And when he gets to Bethany, both Martha and Mary disobey tradition, and come out to meet him. Normally, relatives of the deceased were expected to stay seated on low stools while the visitors came to them to offer their condolences – it’s called sitting shiva, and I understand it’s done in Jewish families to this day. Anyway, Martha and Mary run out to meet him, Martha first. Jesus has this wonderful conversation with her which culminates in him saying to her, “I am the resurrection and the life. Those who believe in me, even though they die, will live, and everyone who lives and believes in me will never die. Do you believe this?” and Martha replying with that wonderful declaration of faith: “I believe that you are the Christ, the Son of God, who was to come into the world.” Martha said this. Martha. A woman – and not only a woman, but a traditional woman, usually more concerned with getting a meal for Jesus and the disciples than in learning what he had to say! It’s amazing.

Anyway, then we come to the bit we just read, where Mary comes out to Jesus in her turn, and Jesus weeps at his friend’s grave. And then he calls for the stone to be rolled away and Martha, wonderful, practical Martha, complains that it’s going to ponk quite dreadfully after four days.... but the stone gets rolled away, and Lazarus comes forth, still wrapped in his graveclothes.

Now, it’s a wonderful story, and I expect you, like me, have heard many great sermons and much wonderful teaching on it. But the reason why we had it this morning is because today is All Saints’ Day, when the church is asked to celebrate those who have gone before into glory. What is sometimes known as the Church Triumphant; we here on earth being the Church Militant. And tomorrow is the Feast of All Souls, when many churches will have special services to commem­orate those among them who have died during the year, although some will concatenate the two and have the service today. Some churches, particularly Anglican ones, will have invited the families of all those who have been bereaved – probably known because the vicar took the funeral – to come to church either today or tomorrow to commemorate their loved one. Rather a nice idea, I think. In France, All Saints’ Day is a Bank Holiday – well, this year it will be All Souls’ Day, of course, as All Saints is a Sunday! Anyway, the tradition there is to take flowers – usually chrysanthemums – to put on your loved ones’ graves.

But All Saints itself is about life, not death. Jesus said “I am the Resurrection and the Life. Those who believe in me, even though they die, will live, and everyone who lives and believes in me will never die.”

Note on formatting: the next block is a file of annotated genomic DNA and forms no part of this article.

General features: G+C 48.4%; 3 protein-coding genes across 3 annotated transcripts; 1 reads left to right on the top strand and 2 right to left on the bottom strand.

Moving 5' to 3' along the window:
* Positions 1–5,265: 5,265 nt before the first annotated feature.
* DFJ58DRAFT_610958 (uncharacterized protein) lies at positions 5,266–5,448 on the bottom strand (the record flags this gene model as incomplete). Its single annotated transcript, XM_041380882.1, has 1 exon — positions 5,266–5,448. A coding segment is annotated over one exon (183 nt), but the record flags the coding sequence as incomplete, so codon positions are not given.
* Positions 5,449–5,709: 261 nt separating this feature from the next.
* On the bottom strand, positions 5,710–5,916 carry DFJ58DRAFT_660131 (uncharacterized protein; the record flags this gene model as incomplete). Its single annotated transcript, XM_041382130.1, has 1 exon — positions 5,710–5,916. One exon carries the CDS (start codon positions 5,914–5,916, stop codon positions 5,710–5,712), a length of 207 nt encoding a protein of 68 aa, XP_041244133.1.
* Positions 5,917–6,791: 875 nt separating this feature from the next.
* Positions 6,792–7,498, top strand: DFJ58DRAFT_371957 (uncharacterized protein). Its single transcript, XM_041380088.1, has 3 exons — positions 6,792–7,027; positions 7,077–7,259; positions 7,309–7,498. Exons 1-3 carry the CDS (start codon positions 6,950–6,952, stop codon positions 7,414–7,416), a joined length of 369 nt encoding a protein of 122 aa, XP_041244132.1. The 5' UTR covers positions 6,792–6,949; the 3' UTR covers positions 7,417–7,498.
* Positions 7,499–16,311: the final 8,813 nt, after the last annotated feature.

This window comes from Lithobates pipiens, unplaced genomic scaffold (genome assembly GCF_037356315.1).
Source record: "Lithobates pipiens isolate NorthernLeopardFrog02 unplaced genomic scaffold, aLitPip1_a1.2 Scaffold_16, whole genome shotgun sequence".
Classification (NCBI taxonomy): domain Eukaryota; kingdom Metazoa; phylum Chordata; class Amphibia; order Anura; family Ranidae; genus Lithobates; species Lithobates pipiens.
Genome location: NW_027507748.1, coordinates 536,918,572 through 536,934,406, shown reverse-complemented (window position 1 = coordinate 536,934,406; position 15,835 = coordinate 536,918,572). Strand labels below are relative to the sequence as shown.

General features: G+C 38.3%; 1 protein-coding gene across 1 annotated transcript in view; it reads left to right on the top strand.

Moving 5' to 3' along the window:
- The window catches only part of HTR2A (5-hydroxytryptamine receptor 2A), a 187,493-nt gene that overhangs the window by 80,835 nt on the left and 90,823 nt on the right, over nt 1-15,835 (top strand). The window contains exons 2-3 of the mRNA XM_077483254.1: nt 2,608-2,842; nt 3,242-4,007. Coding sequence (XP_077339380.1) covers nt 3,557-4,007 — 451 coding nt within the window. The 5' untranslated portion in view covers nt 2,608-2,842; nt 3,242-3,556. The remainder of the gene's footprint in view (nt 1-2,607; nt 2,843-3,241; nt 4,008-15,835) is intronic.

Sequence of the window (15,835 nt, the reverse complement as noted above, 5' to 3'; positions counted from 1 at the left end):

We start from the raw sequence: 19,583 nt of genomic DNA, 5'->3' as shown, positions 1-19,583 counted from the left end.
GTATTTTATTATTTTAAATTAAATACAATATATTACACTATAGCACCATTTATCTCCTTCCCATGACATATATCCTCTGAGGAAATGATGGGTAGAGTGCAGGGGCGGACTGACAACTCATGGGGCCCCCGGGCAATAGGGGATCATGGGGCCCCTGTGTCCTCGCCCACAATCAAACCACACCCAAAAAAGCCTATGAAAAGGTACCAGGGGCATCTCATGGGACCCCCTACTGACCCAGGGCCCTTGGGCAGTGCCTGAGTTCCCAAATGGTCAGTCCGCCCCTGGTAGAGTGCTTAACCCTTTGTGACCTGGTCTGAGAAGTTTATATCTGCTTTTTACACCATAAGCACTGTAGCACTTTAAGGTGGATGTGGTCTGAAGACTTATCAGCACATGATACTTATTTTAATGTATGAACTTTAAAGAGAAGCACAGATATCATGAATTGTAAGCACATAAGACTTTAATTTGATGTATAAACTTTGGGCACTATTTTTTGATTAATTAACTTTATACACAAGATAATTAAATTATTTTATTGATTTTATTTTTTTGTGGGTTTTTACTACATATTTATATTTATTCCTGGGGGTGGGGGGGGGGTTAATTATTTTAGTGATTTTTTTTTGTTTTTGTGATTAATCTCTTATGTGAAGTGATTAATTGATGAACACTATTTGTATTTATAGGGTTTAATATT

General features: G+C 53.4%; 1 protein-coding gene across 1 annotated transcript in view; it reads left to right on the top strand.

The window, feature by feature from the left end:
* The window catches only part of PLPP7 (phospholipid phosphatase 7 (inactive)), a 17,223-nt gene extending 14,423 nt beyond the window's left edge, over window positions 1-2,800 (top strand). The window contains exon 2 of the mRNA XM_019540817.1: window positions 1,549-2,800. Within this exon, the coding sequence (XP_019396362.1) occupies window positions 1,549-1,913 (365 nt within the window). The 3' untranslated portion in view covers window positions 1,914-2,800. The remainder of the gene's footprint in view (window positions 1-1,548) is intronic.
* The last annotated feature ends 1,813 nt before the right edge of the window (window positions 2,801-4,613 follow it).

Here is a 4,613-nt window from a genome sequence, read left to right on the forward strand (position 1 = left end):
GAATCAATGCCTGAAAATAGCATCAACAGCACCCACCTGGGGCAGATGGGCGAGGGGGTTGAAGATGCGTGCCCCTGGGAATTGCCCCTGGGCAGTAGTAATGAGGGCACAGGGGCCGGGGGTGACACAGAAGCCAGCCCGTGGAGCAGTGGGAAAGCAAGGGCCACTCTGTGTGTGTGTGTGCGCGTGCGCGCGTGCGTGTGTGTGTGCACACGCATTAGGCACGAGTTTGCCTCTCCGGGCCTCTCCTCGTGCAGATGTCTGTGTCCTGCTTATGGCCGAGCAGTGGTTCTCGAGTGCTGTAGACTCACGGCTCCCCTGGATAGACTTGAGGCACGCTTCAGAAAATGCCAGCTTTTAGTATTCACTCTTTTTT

It’s a funny word, “saint”, isn’t it? We seem to give two meanings to it. It seems to me that there are two sorts of saint. The first is a Saint with a capital S. These are often Bible people, like St Paul, of course, but there are also lots of Saints who were, in life, totally dedicated to being God’s person. To the point where, very often, they got into serious trouble, or even killed for it. There was St Polycarp, who was put to death, and when he was given a chance to recant, to say he wasn’t a Christian after all, he said very firmly that he’d served God, man and boy, for something like eighty years now, and God had never let him down,
so if they thought he was going to let God down at the last minute, they’d another think coming. Or words to that effect.

There were Saints Perpetua and Felicity, her servant. Saint Perpetua was a young mother, whose husband and father both roundly disapproved of her being a Christian, and Felicity, also a Christian, was expecting a baby when they were taken and put on trial. They were left until Felicity had had her baby – a little girl, who was brought up by her sister – and then they had to face wild beasts in the arena. And so went to glory.

There are lots of other saints, too, whose story has come down to us. Although sometimes their stories are rather less exotic than we once thought. St George, for instance, the patron saint of England: he was born in Cappadocia of noble, Christian parents and on the death of his father, accompanied his mother to Palestine, her country of origin, where she had land and George was to run the estate. He rose to high rank in the Roman army, and was martyred for complaining to the then Emperor about his persecuting the Christians – he ended up being one of the first to be put to death.